UK house price growth dropped to its weakest level in over a year last month and there are signs that conditions may be about to soften, according to mortgage lender Nationwide.
House prices rose by 0.2% in January, down from a 0.8% rise in December.
House prices were 4.3% higher last month compared to January 2016, with the average price of a property rising to £205,240 – up £8,400.
However, Nationwide economist Robert Gardner, said “the outlook for the housing market remains clouded.”
Although there had not been a negative impact on the British economy after the Brexit vote last summer, Gardner warned that “there are tentative signs that conditions may be about to soften.”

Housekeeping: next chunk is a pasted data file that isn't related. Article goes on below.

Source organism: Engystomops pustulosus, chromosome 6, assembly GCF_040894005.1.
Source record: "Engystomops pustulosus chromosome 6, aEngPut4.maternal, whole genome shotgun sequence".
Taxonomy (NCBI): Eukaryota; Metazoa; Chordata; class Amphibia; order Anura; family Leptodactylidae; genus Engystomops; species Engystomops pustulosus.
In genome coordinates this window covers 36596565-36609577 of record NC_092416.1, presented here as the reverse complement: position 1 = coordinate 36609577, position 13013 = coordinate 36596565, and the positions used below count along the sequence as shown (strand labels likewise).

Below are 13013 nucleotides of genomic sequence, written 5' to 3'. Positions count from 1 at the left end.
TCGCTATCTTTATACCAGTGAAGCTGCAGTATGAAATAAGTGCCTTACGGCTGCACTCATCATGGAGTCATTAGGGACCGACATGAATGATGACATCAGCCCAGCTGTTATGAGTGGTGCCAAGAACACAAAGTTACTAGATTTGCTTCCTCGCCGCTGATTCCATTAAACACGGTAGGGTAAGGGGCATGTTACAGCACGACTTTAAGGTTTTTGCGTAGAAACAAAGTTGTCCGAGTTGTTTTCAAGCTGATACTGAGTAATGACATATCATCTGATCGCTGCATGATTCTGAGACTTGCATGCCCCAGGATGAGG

“With inflation set to rise further in the months ahead as a result of the weaker pound, real wages are likely to come under further pressure,” he said.
Adding, “Employment growth is also likely to continue to moderate, should the economy slow as most forecasters expect.”
Prices are expected to continue to rise though, Gardner said, albeit at a slower rate of around 2%, since “low borrowing costs and the dearth of homes on the market will continue to support prices.”